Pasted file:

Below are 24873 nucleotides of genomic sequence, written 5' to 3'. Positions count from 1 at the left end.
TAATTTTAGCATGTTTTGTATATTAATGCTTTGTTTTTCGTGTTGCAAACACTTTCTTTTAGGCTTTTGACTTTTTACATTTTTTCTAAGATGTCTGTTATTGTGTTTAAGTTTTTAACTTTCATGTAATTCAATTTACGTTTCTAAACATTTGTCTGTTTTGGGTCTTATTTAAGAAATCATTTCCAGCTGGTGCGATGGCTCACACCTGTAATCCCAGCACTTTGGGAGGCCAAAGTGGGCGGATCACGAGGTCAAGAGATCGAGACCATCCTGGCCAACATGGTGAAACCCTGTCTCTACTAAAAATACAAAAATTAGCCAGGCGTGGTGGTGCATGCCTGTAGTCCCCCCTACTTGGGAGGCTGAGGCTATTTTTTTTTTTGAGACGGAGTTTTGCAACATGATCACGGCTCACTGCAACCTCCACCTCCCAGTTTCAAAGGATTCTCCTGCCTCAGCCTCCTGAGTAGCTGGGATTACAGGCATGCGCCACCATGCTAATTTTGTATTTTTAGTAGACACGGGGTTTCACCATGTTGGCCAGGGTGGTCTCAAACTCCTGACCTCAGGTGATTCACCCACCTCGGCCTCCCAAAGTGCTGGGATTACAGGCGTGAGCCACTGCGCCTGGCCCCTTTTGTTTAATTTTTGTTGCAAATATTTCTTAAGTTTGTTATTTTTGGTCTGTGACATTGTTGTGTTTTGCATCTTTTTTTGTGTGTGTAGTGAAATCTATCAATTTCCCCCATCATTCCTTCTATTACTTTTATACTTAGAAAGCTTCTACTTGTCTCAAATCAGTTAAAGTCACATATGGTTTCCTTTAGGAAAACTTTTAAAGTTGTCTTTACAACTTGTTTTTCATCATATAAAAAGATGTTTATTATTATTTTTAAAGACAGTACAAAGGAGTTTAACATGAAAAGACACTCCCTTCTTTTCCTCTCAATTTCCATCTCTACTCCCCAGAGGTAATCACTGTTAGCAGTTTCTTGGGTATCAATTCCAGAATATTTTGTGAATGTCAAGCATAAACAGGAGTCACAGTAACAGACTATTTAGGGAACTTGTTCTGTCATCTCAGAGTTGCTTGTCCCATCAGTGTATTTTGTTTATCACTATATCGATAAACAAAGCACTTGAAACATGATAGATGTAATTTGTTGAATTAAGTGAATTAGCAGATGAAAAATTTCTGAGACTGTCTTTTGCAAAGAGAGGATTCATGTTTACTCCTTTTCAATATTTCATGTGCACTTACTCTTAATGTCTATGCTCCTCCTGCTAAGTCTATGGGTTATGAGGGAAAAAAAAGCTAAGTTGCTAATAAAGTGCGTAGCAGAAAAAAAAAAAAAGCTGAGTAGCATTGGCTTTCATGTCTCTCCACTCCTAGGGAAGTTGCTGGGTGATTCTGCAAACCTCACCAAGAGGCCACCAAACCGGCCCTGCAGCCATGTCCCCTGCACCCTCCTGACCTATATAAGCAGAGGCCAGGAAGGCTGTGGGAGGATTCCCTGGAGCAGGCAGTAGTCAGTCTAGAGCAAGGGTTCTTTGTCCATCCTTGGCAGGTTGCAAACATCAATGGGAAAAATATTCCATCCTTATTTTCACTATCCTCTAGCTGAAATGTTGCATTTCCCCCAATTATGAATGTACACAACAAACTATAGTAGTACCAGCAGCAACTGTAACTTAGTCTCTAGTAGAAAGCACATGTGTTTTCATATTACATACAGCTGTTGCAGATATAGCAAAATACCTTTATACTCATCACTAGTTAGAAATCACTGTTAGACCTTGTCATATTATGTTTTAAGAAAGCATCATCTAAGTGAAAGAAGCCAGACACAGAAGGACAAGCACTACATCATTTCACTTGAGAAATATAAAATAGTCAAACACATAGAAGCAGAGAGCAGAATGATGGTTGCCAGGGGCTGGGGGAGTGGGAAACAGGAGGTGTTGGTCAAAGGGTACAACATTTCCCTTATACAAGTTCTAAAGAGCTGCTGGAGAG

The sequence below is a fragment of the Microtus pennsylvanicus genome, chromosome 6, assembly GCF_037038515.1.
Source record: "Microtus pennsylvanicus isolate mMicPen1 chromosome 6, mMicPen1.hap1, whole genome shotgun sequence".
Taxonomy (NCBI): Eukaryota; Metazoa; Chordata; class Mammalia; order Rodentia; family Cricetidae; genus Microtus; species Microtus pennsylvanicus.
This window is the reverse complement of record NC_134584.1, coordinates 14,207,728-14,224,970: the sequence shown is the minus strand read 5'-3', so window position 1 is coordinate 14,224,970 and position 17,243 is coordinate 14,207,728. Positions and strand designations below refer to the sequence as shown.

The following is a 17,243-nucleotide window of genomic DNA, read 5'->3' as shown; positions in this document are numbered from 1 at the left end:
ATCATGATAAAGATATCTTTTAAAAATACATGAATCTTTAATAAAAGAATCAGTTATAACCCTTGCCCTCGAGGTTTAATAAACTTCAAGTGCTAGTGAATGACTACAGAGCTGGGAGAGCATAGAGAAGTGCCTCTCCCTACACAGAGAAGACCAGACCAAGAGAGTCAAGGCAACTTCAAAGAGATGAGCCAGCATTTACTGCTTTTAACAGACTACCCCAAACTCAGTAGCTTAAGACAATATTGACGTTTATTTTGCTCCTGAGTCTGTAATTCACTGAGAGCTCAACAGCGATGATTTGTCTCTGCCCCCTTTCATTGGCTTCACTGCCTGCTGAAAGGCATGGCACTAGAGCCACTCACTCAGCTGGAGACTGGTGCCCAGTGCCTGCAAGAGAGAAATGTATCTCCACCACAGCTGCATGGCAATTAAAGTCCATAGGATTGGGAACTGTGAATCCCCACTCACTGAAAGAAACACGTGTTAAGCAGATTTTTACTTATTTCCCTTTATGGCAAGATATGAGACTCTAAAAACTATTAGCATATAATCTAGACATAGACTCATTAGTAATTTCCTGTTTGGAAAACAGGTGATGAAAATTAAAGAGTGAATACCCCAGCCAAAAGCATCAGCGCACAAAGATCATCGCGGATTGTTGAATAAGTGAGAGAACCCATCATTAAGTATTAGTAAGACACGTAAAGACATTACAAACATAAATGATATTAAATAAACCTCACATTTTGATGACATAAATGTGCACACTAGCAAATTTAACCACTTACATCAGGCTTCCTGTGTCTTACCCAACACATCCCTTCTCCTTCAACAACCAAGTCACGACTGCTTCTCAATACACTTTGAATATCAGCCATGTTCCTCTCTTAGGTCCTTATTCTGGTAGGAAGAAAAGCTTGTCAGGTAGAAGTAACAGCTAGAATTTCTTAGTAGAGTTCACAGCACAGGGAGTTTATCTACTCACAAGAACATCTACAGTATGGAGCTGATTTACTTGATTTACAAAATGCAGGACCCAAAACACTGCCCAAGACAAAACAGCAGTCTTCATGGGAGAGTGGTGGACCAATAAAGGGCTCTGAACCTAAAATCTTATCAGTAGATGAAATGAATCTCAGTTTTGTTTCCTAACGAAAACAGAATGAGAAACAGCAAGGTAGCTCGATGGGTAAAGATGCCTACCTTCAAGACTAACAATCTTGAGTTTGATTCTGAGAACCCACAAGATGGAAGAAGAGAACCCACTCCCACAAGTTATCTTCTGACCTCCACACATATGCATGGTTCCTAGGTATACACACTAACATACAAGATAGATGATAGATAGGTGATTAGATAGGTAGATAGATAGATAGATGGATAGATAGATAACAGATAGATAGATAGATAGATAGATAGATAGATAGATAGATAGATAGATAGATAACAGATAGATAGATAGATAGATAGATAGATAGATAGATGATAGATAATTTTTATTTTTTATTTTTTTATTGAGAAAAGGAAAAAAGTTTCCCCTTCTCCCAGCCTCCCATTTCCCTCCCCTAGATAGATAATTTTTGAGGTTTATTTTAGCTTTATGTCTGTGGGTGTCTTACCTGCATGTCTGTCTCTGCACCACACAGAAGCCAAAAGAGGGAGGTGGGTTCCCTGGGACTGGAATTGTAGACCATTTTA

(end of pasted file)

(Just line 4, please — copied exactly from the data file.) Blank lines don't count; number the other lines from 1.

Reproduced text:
Source record: "Microtus pennsylvanicus isolate mMicPen1 chromosome 6, mMicPen1.hap1, whole genome shotgun sequence".